To add to the comedy/tragedy, Ohio’s State Attorney General Mike DeWine has suddenly decided it is time to go after Lager and try to recover millions. DeWine is running for governor. The current Governor, John Kasich, protected ECOT for years, as did DeWine.
What everybody wonders is why DeWine, who has been Ohio Attorney General since 2011, only decided to go after ECOT now in the summer of 2018—as he, Ohio’s 2018 Republican candidate for governor, actively campaigns. DeWine claims to have waited until another case set a precedent for cracking down on such conflicts of interest involving a charter school—this time a smaller charter school in Cincinnati. Now, says Mike DeWine, he can be assured that as the State Attorney General he has standing to crack down on charter school fraud.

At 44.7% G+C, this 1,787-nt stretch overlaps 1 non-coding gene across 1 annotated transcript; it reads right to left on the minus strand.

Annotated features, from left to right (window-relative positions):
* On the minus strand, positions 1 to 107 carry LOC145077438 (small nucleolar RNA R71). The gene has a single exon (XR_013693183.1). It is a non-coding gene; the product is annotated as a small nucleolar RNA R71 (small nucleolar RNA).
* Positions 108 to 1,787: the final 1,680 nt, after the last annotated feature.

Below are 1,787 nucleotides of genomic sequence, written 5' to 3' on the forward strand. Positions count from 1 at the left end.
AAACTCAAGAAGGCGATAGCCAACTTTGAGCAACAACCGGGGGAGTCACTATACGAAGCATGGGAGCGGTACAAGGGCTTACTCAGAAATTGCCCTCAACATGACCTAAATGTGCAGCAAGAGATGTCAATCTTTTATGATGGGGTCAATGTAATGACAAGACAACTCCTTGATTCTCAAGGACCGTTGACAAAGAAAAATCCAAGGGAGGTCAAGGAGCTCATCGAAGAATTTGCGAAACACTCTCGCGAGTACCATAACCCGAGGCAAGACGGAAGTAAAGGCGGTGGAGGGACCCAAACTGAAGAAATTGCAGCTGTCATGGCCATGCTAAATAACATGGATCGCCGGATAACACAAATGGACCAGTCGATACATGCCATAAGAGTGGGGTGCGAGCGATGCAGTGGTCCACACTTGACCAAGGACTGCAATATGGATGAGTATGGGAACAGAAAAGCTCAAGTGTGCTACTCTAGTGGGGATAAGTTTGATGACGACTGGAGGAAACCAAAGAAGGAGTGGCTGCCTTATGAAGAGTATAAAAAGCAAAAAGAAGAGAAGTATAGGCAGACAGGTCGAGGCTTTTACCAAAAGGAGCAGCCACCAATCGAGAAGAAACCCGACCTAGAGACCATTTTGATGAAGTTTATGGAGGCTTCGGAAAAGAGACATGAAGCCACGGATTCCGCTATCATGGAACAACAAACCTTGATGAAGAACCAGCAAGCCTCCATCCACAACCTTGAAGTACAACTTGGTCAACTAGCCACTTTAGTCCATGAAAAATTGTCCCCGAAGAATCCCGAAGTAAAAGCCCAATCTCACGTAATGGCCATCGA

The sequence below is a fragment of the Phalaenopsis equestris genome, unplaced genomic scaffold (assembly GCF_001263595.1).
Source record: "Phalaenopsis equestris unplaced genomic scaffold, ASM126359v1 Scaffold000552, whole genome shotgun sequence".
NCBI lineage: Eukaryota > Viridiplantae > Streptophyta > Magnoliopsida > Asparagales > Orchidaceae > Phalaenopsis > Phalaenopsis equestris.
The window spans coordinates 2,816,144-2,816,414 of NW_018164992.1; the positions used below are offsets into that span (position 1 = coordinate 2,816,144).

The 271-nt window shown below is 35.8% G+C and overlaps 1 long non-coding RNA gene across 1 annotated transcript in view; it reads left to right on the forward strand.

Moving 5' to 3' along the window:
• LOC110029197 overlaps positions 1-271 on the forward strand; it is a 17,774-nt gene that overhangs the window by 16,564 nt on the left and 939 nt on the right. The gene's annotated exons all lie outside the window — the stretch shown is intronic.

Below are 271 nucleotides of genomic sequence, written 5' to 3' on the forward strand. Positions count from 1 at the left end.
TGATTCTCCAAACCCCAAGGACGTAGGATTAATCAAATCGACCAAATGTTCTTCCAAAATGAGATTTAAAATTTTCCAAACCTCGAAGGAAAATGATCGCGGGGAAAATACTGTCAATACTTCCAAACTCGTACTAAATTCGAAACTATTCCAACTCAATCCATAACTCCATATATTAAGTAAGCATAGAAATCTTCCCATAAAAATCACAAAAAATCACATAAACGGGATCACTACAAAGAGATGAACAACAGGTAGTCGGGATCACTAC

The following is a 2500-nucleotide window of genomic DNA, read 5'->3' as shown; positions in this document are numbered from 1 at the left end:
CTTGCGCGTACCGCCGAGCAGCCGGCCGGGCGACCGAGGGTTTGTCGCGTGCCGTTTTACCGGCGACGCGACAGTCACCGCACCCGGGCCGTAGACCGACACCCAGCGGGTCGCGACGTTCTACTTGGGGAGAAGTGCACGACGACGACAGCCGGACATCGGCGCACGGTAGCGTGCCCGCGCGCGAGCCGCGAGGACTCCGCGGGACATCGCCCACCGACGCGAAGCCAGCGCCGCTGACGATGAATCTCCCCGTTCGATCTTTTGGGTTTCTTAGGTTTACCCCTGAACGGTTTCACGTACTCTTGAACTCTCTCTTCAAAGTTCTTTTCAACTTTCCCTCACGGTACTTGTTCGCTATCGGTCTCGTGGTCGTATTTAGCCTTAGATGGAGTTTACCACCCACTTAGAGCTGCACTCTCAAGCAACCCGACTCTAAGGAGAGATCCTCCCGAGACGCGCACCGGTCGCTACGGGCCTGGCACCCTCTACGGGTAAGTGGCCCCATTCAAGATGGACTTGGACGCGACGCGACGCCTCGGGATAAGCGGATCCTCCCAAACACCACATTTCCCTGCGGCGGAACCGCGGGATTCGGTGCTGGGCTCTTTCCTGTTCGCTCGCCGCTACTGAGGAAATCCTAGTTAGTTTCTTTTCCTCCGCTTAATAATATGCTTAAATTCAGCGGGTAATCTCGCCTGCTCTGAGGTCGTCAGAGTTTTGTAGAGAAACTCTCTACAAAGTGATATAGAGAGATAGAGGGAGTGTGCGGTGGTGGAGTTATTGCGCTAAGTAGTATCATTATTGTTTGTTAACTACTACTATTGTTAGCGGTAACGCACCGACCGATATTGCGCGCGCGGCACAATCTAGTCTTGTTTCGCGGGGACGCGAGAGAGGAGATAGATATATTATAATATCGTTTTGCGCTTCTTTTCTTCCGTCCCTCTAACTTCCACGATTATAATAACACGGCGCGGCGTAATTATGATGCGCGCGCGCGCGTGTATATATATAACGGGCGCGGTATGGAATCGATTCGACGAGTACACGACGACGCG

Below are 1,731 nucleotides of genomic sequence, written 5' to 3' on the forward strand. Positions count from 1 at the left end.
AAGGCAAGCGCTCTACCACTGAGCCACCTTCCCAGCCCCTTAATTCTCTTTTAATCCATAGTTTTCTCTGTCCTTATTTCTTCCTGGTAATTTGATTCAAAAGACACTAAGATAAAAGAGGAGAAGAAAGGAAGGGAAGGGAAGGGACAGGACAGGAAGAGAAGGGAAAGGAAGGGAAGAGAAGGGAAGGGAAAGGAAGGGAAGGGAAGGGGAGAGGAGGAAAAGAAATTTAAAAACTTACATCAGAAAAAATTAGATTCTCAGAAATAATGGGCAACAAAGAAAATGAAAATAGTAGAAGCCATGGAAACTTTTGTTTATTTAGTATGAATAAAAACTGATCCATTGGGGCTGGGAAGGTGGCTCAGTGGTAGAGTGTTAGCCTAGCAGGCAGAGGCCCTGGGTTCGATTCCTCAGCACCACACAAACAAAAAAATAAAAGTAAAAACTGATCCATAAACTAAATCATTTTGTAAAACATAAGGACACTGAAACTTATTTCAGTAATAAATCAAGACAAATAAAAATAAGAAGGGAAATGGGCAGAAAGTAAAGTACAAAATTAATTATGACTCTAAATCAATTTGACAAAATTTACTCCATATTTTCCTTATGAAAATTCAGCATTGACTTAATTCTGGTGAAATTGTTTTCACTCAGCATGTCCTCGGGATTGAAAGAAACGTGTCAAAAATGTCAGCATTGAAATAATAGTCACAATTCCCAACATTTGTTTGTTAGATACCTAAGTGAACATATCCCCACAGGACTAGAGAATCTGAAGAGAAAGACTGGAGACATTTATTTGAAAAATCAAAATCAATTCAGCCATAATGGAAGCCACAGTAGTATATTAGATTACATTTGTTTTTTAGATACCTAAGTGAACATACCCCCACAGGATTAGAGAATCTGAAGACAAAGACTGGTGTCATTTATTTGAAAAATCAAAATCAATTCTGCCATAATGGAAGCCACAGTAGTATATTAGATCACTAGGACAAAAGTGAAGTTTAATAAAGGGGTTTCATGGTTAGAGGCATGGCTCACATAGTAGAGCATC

Clearly, the ECOT scandal has become hot potato for Republican candidates seeking state office in the November 2018 election. Democrats across the state, reminding the public of William Lager’s huge political investments in Republican campaigns over the years, are also reminding voters that key Republicans including Mike DeWine—currently attorney general and Ohio’s Republican gubernatorial candidate in November, and Dave Yost—currently state auditor and Ohio’s Republican candidate for attorney general in November, have been ignoring for years Lager’s compromised position as the founder and agent of nonprofit ECOT who is also making huge profits by steering business to his own for-profit contractors.
Will Ohio’s voters remember in November that the state Republican party enabled Lager to shift $1 billion from their public schools to ECOT?